3 years later the lads run of great albums continue with 90 Bisodol Crimond, one of the more lyrically darker HMHB albums.

RSVP, a country folk tinged ballad, tells the story of a dumped boyfriend who just so happens to be providing the catering at the wedding of his ex. It turns out he’s a dab hand at poisoning. If mass murder is not your bag we have Excavating Rita a song about necrophilia! Over the course of the rest of the album lifecoaches are killed in car crashes, Nigel talks of jumping off the roof of Dignitas and a spurned lover launches himself in front of a train. Highlight of the album is once again the closing track (a common theme most HMHB albums have): Rock and Roll Is Full of Bad Wools, an amazingly well pitched stab at celebrity musicians on Soccer AM on one hand and glib bar bands on the other.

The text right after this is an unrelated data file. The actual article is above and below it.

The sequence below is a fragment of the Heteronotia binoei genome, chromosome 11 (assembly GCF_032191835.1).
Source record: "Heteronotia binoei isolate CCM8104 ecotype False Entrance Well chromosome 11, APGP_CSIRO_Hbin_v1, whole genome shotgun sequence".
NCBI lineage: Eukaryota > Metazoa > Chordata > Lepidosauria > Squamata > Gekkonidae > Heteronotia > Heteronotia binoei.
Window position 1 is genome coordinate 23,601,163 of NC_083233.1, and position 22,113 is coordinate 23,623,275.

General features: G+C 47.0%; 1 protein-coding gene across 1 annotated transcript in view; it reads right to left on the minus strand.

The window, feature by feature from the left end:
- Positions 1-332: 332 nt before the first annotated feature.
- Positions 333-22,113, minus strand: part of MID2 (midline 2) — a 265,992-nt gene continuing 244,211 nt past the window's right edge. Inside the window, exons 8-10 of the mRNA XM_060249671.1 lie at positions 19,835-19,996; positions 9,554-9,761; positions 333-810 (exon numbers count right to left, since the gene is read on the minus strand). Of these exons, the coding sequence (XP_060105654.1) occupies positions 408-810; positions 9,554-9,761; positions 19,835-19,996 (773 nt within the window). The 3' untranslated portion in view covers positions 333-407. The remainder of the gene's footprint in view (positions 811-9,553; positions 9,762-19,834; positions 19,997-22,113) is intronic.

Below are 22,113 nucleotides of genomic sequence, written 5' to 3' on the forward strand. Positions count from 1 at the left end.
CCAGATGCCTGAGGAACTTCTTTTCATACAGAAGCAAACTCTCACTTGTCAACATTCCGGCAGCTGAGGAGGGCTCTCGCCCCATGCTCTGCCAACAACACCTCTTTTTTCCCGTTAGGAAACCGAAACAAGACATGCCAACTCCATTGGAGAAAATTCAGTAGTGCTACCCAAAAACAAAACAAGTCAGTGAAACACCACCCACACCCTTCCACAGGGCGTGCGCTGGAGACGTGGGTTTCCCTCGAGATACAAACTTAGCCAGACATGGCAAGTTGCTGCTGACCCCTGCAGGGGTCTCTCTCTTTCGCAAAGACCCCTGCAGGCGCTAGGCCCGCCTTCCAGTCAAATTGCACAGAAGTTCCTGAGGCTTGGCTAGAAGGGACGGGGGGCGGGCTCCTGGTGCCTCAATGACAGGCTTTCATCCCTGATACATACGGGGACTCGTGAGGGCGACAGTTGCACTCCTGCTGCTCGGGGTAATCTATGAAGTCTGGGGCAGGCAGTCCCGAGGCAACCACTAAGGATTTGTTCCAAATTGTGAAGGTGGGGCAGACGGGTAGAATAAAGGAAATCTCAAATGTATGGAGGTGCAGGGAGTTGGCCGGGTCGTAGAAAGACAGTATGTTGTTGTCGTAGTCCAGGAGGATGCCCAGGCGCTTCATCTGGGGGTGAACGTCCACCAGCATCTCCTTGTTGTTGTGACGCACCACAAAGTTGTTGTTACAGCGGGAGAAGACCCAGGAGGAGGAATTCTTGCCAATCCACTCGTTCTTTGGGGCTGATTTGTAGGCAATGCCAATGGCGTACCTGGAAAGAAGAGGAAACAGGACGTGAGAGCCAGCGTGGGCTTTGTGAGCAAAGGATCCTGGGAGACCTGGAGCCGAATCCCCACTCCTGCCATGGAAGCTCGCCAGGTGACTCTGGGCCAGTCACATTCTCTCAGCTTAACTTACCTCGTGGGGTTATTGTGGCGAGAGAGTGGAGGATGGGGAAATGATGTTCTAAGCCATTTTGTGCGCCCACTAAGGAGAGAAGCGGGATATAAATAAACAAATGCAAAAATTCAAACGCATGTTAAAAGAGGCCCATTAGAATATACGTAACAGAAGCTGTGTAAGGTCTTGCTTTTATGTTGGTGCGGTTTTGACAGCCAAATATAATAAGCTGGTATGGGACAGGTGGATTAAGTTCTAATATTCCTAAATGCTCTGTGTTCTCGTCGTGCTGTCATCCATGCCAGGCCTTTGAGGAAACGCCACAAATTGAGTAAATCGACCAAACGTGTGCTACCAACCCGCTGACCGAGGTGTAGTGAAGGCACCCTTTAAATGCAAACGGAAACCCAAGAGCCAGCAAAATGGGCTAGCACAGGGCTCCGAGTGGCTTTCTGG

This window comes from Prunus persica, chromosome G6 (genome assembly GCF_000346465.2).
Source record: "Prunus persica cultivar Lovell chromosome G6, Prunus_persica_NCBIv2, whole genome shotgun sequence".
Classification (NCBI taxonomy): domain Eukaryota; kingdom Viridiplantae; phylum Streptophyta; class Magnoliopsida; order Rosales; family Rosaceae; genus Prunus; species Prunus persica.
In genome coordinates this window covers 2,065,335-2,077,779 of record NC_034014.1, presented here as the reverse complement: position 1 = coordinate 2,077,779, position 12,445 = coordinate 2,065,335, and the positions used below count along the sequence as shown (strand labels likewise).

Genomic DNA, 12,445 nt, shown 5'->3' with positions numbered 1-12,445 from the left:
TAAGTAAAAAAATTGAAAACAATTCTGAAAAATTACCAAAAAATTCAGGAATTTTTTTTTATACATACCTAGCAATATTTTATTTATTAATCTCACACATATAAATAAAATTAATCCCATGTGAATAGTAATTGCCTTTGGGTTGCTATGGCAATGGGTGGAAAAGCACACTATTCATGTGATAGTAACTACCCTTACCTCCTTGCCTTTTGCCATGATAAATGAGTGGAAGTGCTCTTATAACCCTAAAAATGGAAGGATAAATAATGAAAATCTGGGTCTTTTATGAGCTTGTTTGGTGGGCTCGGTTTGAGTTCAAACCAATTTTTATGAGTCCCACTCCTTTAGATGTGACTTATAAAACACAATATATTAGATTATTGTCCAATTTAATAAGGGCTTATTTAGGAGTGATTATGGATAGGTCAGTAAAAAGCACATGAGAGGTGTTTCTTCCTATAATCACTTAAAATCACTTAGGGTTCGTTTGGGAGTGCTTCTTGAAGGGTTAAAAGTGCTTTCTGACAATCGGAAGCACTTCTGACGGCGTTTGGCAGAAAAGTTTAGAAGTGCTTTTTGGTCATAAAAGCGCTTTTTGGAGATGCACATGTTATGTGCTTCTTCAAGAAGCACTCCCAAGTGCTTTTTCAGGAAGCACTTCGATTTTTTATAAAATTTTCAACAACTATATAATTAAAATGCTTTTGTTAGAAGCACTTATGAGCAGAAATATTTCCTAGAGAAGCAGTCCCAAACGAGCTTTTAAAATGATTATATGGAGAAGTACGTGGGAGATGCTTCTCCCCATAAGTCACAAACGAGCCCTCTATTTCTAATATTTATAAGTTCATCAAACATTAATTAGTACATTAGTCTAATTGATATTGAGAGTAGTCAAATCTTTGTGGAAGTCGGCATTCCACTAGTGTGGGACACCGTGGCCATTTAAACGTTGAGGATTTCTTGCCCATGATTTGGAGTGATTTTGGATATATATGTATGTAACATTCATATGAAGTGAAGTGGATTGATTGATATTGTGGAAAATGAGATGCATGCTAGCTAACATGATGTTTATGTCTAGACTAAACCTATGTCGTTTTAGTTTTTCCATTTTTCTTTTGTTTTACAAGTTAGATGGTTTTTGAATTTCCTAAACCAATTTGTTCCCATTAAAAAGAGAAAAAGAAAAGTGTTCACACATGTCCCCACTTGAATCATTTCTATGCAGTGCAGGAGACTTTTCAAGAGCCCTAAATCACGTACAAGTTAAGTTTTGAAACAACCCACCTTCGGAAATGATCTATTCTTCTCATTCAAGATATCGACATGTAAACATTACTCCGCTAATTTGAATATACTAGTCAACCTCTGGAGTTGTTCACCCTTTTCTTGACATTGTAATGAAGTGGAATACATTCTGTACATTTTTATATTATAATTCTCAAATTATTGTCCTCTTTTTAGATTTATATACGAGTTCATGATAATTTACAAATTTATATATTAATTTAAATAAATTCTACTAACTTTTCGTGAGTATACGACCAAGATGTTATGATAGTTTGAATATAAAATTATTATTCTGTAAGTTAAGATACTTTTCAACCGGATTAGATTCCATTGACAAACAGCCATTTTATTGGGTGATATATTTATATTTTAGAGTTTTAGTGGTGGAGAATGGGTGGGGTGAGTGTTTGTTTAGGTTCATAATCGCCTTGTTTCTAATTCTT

Another 3 year gap? Check. Another HMHB album? Check. Another album chock-full of great songs and sarcastic wit? Errr, not quite. Whilst Urge For Offal is fundamentally rocky and occasionally loud, with prominent bass aplenty and these are almost all of the elements you would expect to find in a HMHB album, in some places it does feel a little HMHB-by-numbers for me. It’s been a while since there’s been mis-steps on a HMHB album (Four Lads Who Shook The Wirral) but Urge… has me pushing the skip button on a few occasions. False Grit, Mileage Chart, Stuck Up A Hornbeam and the instrumental Theme For Something Or Other offers very little replay value. Adding to my disappointment of this album, The Unfortunate Gwatkin (one of HMHB’s usual ‘talking’ story album closers) feels like it’s missing a couple of extra minutes of the story. It’s still a great song with a great shout-a-long chorus but it does seem incomplete. It’s not all negative though, Urge For Offal does offer some great HMHB tracks: My Outstretched Arms, Westward Ho!…Massive Letdown, the title track and Old Age Killed My Teenage Bride are all top-tier Biscuit tracks but the highlight of the album is the very un-Biscuit sounding Adam Boyle Has Cast Lad Rock Aside (tied with Old Age for thd best track name) with its many references to the cult movie The Wicker Man (the good one). As an aside, In December 2014, readers of The Guardian voted Urge for Offal best album of the year even though that newspaper had never reviewed or even mentioned it!